One of two former UNC students who hosted an off-campus party in 2015 has agreed to pay over $50,000 to settle lawsuits in a triple-fatal, wrong-way DWI wreck in Orange County.
Kelly Lucas and her former roommate Rebecca Greene hosted the party at their Shortbread Lofts apartment in Chapel Hill on July 18, 2015. Chandler Kania, who was a 20-year-old UNC sophomore at the time, drank a shot of vodka at the party in addition to his own beer before going with friends to two local bars, La Residence and He’s Not Here.
Court testimony also showed that Kania was smoking marijuana hours before he drove his Jeep the wrong way on Interstate 85/40 west of Hillsborough. Kania’s Jeep hit a car early on July 19, 2015, killing three people: Darlene McGee, Felecia Harris King and King’s 6-year-old granddaughter, Jahnice Beard. King’s daughter Jahniaha King, who is now 12, was seriously injured.
Kania, a Sigma Phi Epsilon fraternity member from Asheboro, was sentenced in October 2016 to 16 years in prison for three counts of involuntary manslaughter, misdemeanor reckless driving and driving while impaired in the crash. He recently was moved to the Caswell County Correctional Center in Yanceyville.
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In 2015 the victims’ families sued Kania, his parents, and the bars that served him before the wreck. Kania’s parents and He’s Not Here have settled their lawsuits, and a judge allowed attorneys in 2016 to add 15 more defendants to the civil lawsuits.
Those defendants include Lucas and Greene; two friends who provided alcohol to Kania before the wreck; UNC’s Delta Chapter of Sigma Phi Epsilon fraternity, eight members and officers of the fraternity’s Executive Board, the fraternity’s Alumni Board, and an older fraternity member who provided the driver’s license that Kania used to buy alcohol.
The lawsuits claim the fraternity “had a history of allowing and encouraging underage drinking and drug use.” The lawsuits also allege that the fraternity continued to use chapter funds to buy alcohol, provide it and fake IDs to underage members, and attract students to recruitment activities with alcohol after Kania’s wreck.
Lucas settled with the King family in November 2017, according to court documents, which show she agreed to pay $36,396 to the family for her part in King’s death and another $14,062 to Jahniaha King. She also agreed to pay the King family’s legal fees.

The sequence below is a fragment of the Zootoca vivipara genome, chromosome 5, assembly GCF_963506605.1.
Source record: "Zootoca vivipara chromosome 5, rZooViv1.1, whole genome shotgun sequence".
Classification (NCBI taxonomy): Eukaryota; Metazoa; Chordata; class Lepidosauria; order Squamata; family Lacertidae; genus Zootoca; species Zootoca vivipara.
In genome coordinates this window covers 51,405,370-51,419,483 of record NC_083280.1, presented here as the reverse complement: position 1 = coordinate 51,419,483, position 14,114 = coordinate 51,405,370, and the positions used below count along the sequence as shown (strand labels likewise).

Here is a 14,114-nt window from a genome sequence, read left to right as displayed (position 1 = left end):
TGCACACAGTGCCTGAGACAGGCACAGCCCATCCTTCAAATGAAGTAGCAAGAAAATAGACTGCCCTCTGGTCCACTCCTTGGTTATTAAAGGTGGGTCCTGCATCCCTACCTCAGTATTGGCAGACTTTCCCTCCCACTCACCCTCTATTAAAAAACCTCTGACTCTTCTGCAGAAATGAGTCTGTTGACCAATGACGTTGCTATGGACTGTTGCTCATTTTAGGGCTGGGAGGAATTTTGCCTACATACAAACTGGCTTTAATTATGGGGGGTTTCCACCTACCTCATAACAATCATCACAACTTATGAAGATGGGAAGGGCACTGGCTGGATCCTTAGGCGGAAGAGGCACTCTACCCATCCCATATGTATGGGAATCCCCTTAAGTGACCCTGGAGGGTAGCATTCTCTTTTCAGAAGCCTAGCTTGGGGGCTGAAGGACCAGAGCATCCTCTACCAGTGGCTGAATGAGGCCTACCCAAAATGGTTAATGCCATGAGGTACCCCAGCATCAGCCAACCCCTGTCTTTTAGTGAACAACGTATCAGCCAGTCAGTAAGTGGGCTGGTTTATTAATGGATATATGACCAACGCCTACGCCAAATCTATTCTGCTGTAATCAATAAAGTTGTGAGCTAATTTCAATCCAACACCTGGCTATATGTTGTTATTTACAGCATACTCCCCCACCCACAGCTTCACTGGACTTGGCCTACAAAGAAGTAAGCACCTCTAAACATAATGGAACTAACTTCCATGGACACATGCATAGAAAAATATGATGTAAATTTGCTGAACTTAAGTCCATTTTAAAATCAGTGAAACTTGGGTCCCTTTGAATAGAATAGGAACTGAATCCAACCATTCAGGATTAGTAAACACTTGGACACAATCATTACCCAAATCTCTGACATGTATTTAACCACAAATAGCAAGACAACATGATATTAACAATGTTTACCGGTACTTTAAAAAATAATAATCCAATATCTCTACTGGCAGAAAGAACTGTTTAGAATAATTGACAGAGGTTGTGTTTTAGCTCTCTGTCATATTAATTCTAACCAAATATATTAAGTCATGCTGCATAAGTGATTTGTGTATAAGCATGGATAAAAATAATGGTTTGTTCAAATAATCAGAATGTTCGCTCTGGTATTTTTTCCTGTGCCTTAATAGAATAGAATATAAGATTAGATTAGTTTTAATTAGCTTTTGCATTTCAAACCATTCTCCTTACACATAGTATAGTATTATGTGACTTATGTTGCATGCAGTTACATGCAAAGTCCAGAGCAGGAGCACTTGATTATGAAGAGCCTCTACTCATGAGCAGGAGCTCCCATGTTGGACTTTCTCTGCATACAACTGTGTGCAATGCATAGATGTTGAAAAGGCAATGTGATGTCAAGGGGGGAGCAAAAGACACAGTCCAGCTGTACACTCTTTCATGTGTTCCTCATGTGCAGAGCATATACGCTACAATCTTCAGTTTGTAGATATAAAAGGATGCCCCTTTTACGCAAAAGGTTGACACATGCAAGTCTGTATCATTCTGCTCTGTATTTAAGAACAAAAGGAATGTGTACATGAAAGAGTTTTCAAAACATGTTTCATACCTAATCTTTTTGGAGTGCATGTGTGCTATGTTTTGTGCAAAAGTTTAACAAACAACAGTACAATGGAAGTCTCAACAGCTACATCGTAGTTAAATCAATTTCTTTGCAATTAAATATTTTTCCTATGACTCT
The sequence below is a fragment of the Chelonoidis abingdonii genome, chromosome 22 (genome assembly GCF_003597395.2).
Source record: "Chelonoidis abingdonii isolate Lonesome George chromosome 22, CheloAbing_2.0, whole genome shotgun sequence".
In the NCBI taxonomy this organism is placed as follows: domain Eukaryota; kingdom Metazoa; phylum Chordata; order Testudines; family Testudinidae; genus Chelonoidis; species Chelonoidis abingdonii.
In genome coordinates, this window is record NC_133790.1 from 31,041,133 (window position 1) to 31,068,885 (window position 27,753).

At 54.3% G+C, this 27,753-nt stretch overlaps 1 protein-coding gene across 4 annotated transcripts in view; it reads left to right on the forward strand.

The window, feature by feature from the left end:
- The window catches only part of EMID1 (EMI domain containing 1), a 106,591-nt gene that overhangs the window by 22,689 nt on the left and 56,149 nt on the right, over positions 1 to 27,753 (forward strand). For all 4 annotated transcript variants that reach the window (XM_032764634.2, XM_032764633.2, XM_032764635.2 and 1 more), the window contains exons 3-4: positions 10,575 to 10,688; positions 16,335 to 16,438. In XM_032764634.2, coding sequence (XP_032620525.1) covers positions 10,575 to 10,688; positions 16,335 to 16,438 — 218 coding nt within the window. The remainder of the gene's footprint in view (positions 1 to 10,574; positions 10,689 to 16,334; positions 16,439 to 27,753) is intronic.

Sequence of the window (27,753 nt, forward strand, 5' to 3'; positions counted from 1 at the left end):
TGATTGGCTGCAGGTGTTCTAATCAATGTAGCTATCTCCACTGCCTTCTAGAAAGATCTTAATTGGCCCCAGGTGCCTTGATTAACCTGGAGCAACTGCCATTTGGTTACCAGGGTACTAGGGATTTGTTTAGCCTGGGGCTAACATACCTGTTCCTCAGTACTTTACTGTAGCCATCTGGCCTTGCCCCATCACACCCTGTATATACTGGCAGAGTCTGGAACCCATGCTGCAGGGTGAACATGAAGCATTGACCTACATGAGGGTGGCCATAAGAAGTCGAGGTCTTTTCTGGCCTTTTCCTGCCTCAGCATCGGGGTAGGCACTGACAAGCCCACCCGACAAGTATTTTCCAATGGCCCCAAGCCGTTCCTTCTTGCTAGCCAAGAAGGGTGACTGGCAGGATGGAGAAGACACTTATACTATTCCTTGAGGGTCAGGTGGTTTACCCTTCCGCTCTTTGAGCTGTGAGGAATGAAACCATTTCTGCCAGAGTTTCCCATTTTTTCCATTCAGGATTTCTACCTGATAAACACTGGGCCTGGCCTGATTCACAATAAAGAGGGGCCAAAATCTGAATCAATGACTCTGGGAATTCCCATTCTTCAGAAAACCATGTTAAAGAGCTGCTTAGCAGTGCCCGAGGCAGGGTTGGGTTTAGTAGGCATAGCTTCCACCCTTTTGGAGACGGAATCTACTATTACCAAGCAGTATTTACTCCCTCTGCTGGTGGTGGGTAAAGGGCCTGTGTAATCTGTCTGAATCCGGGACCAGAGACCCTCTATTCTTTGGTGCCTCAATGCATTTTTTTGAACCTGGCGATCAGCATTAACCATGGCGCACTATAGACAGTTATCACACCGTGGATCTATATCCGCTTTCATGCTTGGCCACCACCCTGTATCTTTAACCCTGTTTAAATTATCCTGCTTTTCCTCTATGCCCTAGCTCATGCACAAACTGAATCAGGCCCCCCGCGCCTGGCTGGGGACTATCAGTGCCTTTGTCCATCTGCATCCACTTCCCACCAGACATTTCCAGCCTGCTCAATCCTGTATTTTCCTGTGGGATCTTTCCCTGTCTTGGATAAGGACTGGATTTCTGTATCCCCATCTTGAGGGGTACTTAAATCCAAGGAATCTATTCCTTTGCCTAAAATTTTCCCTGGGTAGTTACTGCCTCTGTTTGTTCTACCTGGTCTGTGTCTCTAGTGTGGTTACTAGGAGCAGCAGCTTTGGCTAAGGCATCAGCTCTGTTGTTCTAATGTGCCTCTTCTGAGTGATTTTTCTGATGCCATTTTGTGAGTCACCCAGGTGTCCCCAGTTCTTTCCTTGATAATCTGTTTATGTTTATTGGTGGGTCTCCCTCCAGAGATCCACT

Lucas also settled with the family of Jahnice Beard, but the terms of the settlement in that case – similar to the settlement involving Kania’s parents and He’s Not Here – has been sealed by a court order until the remaining cases are resolved or a Superior Court judge orders them unsealed.
It’s unclear whether Lucas has settled with McGee’s family.
Superior Court Judge Michael J. O’Foghluda is considering several motions filed by the defendants, who have denied playing a role in the fatal crash and are seeking either to dismiss their lawsuits or take them to a jury trial.
If the lawsuits proceed, the judge has been asked to hold two trials: one to determine liability and award compensatory damages and, if the defendants are found liable, a second one for punitive damages, when the jury could hear more about their finances.
The defendants are claiming, among other defenses, that they are not responsible Kania’s actions leading up to the wreck and had no way of knowing that he would drive while drunk that night.
Greene and Fearrington Farm Restaurants, which owns La Residence, also are asking the judge to move their trials to Wake County Superior Court, because the lawsuits “have challenged the constitutionality of an act passed by the General Assembly,” according to court documents.
The laws that have been challenged include those allowing lawsuits if alcohol sold to an underage person causes a drunken-driving related injury and a $500,000 limit on the damages that a jury can award, documents show.
Foghluda already has denied two motions by Greene’s attorney to dismiss the lawsuit against her and to dismiss the claims for punitive damages.